I drove around my little section of Virginia Beach yesterday, to two grocery stores, four pharmacies, a gas station mini-mart, and a big box store, to obtain hand sanitizer, toilet tissue, and paper towels. I found none. Not even a travel sized bottle or package. On top of that scarcity, and despite living in an area where hurricanes can keep people inside for days, the cashier at one grocery store told me that their store registered the highest one-day sales ever, this past weekend. So far, COVID-19, known as coronavirus, has not yet created a crisis in our town, but the panic certainly has set in and all we’ve been asked to do is stay home.
As I consider this unfolding national crisis, I find something else at play that’s quite remarkable: the spread of the coronavirus proves to me that as much as we might try to shut ourselves off from each other – whether by walls or border patrols or exclusive clubs or coded language or even the shield of hand sanitizer – our collective humanity is inescapable.
Witnessing how the virus can’t be contained even within a country with strict barbaric laws and a Great Wall, I began reflecting on what it means to say, “Humanity is one.” As an optimist, I am attracted to how our oneness is played out in beautiful ways, like the universal languages of love and laughter, or through art and access to education. The example of coronavirus, though, illustrates another, and equally valid side of our humanity, as we are forced to come together to devise solutions amidst our shared vulnerability.
My recent research on pandemics and communal disease tells me that there is only one common factor that each of us as individuals can control; that is opportunity. If we limit the opportunity for the disease to spread to us; we will likely survive this unfolding crisis.
“A time of crisis is not just a time of anxiety and worry. It gives a chance, an opportunity, to choose well or to choose badly.”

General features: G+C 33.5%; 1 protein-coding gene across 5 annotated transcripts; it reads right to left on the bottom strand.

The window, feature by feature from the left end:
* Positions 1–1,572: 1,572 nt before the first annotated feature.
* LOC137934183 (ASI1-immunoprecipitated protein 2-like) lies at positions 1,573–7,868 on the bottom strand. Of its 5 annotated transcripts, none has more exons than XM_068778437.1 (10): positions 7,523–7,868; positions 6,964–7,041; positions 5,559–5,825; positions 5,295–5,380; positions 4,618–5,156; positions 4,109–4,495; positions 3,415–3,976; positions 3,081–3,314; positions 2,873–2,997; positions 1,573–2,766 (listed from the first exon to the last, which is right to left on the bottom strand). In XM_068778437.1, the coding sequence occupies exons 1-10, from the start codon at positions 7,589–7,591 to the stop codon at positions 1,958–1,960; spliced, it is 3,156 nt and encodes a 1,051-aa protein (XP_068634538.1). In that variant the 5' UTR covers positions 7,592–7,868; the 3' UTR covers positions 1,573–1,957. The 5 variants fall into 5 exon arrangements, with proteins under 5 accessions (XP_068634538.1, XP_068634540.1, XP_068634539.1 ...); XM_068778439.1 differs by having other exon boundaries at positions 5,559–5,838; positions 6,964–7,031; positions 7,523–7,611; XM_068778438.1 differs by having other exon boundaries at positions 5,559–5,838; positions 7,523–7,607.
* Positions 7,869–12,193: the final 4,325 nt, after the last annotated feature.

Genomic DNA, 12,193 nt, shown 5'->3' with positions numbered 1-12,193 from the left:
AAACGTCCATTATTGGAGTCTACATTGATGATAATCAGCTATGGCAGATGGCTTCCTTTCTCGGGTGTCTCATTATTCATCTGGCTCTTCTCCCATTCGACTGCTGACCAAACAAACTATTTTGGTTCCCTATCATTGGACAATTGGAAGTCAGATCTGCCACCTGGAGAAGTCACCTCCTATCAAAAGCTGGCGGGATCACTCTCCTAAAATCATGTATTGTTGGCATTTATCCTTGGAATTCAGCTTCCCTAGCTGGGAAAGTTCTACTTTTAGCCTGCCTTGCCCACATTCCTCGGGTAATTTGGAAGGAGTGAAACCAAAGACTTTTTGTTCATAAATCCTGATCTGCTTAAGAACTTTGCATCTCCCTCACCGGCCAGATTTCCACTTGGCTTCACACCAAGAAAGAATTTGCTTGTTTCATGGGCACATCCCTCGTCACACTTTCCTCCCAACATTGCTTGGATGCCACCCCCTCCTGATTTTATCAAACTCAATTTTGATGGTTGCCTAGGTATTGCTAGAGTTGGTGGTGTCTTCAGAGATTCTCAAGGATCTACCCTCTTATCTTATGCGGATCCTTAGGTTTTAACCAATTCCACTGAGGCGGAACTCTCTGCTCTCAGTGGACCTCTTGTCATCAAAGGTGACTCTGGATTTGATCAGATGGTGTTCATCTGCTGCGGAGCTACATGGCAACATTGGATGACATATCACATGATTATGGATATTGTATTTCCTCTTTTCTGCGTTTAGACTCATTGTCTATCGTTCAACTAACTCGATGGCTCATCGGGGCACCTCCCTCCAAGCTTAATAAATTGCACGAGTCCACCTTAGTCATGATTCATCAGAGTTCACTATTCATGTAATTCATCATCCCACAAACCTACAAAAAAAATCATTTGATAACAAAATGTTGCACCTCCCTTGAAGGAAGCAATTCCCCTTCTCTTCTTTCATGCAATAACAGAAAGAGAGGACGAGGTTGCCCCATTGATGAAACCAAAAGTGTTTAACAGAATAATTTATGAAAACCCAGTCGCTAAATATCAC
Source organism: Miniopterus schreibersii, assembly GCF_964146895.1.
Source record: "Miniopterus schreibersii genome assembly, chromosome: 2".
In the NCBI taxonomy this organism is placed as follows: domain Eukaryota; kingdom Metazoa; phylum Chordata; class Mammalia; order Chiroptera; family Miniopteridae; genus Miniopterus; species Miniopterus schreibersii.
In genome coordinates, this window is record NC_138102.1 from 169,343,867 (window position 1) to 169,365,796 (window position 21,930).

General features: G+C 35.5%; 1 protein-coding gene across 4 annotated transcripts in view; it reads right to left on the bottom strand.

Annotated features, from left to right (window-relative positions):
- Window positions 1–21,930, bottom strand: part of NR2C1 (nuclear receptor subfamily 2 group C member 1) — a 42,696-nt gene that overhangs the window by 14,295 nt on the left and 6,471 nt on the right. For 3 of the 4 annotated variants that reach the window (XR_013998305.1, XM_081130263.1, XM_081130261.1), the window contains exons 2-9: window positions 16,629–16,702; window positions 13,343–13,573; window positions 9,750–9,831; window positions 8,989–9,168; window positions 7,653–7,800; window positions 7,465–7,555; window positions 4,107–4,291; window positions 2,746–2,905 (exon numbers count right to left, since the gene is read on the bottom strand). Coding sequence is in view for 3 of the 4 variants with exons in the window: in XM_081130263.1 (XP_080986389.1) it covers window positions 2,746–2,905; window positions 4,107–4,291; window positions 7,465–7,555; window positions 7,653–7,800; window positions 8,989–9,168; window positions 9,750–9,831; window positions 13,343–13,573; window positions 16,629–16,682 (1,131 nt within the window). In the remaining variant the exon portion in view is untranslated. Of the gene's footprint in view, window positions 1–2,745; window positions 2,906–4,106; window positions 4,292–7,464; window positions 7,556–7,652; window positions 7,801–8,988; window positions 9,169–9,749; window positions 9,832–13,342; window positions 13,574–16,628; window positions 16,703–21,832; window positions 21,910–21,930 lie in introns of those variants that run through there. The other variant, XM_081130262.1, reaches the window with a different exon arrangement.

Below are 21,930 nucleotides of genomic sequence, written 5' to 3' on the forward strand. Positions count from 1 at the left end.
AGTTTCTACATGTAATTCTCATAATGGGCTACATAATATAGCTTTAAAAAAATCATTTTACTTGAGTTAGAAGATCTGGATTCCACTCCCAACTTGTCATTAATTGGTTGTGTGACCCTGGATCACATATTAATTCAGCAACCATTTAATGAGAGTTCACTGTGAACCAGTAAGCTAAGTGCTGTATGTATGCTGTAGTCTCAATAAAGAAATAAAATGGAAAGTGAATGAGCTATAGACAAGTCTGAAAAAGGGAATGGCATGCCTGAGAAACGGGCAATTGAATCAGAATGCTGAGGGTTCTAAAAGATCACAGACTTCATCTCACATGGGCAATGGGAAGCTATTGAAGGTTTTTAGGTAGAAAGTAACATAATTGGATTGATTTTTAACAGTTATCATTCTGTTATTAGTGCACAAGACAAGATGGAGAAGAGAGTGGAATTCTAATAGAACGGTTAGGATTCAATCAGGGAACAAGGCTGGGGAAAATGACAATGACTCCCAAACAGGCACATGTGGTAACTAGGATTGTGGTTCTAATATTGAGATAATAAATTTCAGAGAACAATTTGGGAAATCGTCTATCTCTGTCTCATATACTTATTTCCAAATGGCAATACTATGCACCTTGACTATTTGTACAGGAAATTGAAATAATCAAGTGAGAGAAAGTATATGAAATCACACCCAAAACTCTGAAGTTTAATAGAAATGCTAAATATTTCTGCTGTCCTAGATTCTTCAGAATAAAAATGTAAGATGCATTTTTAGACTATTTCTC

- Desmond Tutu
So I will close now with the recommendation that each of you stay home, stay safe, and stay well. I look forward to seeing each of you when this crisis has passed and our hope for a brighter tomorrow has arrived. Spring is already arriving as the picture here suggests.
Friends of the AWHM,
Due to the current international emergency surrounding COVID-19, the doors to our beloved de Witt Cottage are closed. We continue to monitor the situation and follow recommendations and guidelines provided by the City of Virginia Beach and Governor Northam’s Office. Please stay safe and healthy as we navigate this difficult time.
I would like to thank Mark and Margie Cromwell for their vision and support for the very successful fundraiser hosted at the museum. There generosity raised just over $16,000 for our organization as well as exposed new members of our community to our museum. Again, I send my sincere appreciation and gratitude.
All for now as we weather this storm together. As always, should you have questions, please feel free to email me at firstname.lastname@example.org.
Stay safe and healthy.
Nathan Cobb, Jr. market hunted and formed a salvage team with his father Nathan, Sr. and his two brothers Warren and Albert. The Cobb family owned and operated a sportsmen’s resort, the Cobb Island Hunt Club, on Cobb Island off the Eastern Shore of Virginia. While it is possible that the Cobb men carved their own decoys, it is probable that Nathan, Jr. did the carving for the whole family, identifying each decoy with the respective hunter’s initials. Carving styles reminiscent of New England and Barnegat Bay reflect Nathan, Sr.’s former residency in New Jersey and his sons’ travels along the coast. Further influence from New Jersey can be attributed to Harry Shourds of Tuckerton, NJ who sold hundreds of his decoys to the Cobbs to fulfill their needs. Cobb carved the family decoys from the masts of wrecked ships, transforming the flotsam into well-rounded hollow decoys. The seams of these two-piece lures lie just below the mid-line. Relief-carved V-shape wingtips lie over a notched V-shape tail. Lead weights are attached to the flat bottoms with brass screws. Cobb carved goose and brant necks from holly branches to create a virtually unbreakable neck. He only used glass eyes imported from Germany, but utilized the copper nails from salvaged wrecks. Bold paint patterns simplified seasonal maintenance. Minor details like the curve of a neck or the tilt of a bill make Nathan Cobb, Jr.’s decoys unique. Unfortunately, storms that ravaged the unprotected island claimed many of his fine pieces.